The lesson of Trump’s victory is not that data is dead. The lesson is that data is flawed. It has always been flawed—and always will be.
Before Donald Trump won the presidency on Tuesday night, everyone from Nate Silver to The New York Times to CNN predicted a Trump loss—and by sizable margins. “The tools that we would normally use to help us assess what happened failed,” Trump campaign reporter Maggie Haberman said in the Times. As Haberman explained, this happened on both sides of the political divide.
Appearing on MSNBC, Republican strategist Mike Murphy told America that his crystal ball had shattered. “Tonight, data died,” he said.
But this wasn’t so much a failure of the data as it was a failure of the people using the data. It’s a failure of the willingness to believe too blindly in data, not to see it for how flawed it really is. “This is a case study in limits of data science and statistics,” says Anthony Goldbloom, a data scientist who once worked for Australia’s Department of Treasury and now runs a Kaggle, a company dedicated to grooming data scientists. “Statistics and data science gets more credit than it deserves when it’s correct—and more blame than it deserves when it’s incorrect.”
With presidential elections, these limits are myriad. The biggest problem is that so little data exists. The United States only elects a president once every four years, and that’s enough time for the world to change significantly. In the process, data models can easily lose their way. In the months before the election, pollsters can ask people about their intentions, but this is harder than it ever was as Americans move away from old-fashioned landline phones towards cell phones, where laws limit such calls. “We sometimes fool ourselves into thinking we have a lot of data,” says Dan Zigmond, who helps oversee data science at Facebook and previously handled data science for YouTube and Google Maps. “But the truth is that there’s just not a lot to build on. There are very small sample sizes, and in some ways, each of these elections is unique.”
In the wake of Trump’s victory, Investor’s Business Daily is making the media rounds boasting that it correctly predicted the election’s outcome. Part of the trick, says IBD spokesperson Terry Jones, is that the poll makes more calls to smartphones than landlines, and that the people it calls represent the wide range of people in the country. “We have a representative sample of even the types of phones used,” he says. But this poll was the exception that proved the rule: the polling on the 2016 presidential election was flawed. In the years to come, the electorate—and the technology used by the electorate—will continue to change, ensuring future polls will have to evolve to keep up.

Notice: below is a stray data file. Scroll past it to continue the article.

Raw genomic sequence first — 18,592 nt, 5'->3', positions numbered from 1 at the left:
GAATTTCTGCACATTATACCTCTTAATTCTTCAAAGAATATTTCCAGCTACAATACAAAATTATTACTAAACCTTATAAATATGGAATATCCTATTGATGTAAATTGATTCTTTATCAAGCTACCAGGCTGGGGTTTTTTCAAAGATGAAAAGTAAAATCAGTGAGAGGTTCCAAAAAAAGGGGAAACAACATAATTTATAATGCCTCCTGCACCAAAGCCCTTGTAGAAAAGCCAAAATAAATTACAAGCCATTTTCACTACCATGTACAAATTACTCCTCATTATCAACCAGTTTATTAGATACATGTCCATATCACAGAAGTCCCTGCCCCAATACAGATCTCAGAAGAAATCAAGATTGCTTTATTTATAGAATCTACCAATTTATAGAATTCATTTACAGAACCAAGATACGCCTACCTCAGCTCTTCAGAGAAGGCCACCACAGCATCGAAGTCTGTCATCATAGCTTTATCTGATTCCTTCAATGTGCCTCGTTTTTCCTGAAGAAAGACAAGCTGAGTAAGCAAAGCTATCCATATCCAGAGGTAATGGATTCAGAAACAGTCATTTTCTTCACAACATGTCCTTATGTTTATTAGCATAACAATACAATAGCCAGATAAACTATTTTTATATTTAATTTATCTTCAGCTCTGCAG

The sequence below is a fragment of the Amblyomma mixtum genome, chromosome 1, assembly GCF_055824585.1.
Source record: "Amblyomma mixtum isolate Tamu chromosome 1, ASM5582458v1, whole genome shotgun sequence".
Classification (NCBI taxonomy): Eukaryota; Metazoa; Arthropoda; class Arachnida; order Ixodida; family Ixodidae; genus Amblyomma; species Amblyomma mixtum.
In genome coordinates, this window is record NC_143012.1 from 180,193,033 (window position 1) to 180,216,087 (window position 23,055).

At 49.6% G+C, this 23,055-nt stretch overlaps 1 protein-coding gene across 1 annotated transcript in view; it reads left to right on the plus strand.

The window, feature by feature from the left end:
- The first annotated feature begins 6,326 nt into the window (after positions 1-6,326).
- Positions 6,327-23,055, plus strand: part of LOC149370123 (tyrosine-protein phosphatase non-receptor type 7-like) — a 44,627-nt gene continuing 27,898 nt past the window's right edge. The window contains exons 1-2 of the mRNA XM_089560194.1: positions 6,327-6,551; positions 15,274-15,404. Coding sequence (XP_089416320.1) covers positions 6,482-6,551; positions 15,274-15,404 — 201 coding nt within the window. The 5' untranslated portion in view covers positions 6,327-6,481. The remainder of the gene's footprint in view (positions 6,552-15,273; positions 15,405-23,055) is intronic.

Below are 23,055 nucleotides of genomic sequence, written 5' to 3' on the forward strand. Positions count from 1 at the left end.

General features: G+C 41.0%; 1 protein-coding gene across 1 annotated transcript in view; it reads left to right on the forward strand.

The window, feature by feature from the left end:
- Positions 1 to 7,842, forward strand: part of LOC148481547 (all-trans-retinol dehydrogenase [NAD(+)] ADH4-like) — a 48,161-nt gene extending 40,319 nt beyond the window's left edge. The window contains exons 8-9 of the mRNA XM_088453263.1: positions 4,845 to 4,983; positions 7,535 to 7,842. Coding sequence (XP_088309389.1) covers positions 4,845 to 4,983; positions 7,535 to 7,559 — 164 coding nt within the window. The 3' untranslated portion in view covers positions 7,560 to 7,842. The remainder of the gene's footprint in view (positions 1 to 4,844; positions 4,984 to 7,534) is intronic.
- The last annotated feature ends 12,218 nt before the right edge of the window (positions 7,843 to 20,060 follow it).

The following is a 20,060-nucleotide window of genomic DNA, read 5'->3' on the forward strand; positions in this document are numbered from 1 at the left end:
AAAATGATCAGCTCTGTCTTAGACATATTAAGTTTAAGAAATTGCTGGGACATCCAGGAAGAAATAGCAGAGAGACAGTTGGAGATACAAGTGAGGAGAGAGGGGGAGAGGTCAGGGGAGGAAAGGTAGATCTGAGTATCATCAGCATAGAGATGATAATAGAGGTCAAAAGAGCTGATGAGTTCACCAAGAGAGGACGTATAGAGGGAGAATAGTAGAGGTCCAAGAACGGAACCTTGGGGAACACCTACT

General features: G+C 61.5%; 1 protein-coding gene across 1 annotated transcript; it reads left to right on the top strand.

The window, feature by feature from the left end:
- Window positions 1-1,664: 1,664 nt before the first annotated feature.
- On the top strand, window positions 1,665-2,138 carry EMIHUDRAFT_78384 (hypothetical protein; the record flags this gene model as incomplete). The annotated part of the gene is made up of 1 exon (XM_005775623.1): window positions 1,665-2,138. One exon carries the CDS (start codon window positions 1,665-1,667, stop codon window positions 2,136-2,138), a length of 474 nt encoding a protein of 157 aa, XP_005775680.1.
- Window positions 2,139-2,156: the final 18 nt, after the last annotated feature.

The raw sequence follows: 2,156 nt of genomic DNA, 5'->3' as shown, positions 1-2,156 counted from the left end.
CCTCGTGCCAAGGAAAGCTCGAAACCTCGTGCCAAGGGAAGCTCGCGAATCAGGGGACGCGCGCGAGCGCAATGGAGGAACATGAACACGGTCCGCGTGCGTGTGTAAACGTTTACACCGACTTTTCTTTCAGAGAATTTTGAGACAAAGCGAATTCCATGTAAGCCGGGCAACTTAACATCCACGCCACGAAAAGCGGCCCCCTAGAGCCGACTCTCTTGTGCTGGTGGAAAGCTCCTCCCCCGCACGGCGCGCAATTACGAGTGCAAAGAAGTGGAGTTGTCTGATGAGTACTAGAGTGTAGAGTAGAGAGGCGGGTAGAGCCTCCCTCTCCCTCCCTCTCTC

No Data Is Perfect
As the world makes the internet its primary means of communication, that transition brings with it the promise of even more data—so-called “Big Data,” in Silicon Valley marketing-speak. In the run-up to the election, a company called Networked Insights mined data on Twitter and other social networks in an effort to better predict which way the electoral winds would blow. It had some success—the company predicted a much tighter race than more traditional poll aggregators, and other companies and researchers are moving in similar directions. But this data is also flawed. With a poll, you’re asking direct questions of real people. On the Internet, a company like Networked Insights must not only find accurate ways of determining opinion and intent from a sea of online chatter, but build a good way of separating the fake chatter from the real, the bots from the humans. “As a data scientist, I always think more data is better. But we really don’t know how to interpret this data,” Zigmond says. “It’s hard to figure out how all these variables are related.”
‘The way that bias creeps into any analysis is the way the data is selected.’
Meanwhile, at least among the giants of the Internet, the even bigger promise is that artificial intelligence will produce better predictions that ever before. But this too still depends on data that can never really provide a perfect picture on which to base a prediction. A deep neural network can’t forecast an election unless you give it the data to make the forecast, and the way things work now, this data must be carefully labeled by humans for the machines to understand what they’re ingesting. Yes, AI systems have gotten very good at recognizing faces and objects in photos because people have uploaded so many millions of photos to places like Google and Facebook already, photos whose contents have been labeled such that neural networks can learn to “see” what they depict. The same kind of clean, organized data on presidential elections doesn’t exist to train neural nets.
People will always say they’ve cracked the problem. IBD is looking mighty good this week. Meanwhile, as Donald Trump edged towards victory Tuesday, his top data guru, Matt Oczkowski, told WIRED the campaign had known for weeks that a win was possible. “Our models predicted most of these states correctly,” he said. But let’s look at these two with as much skepticism as we’re now giving to Silver and the Times.
Naturally, Oczkowski shot down the “data is dead” meme. “Data’s alive and kicking,” he said. “It’s just how you use it and how you buck normal political trends to understand your data.” In a way, he’s right. But this is also part of the problem. We don’t know what Oczkowski’s methods were. And in data science, people tend to pick data that supports their point of view. This is a problem whether you’re using basic statistical analysis or neural networks.
“The way that bias creeps into any analysis is the way the data is selected,” Goldbloom says.
In other words, the data used to predict the outcome of one of the most important events in recent history was flawed. And so are we.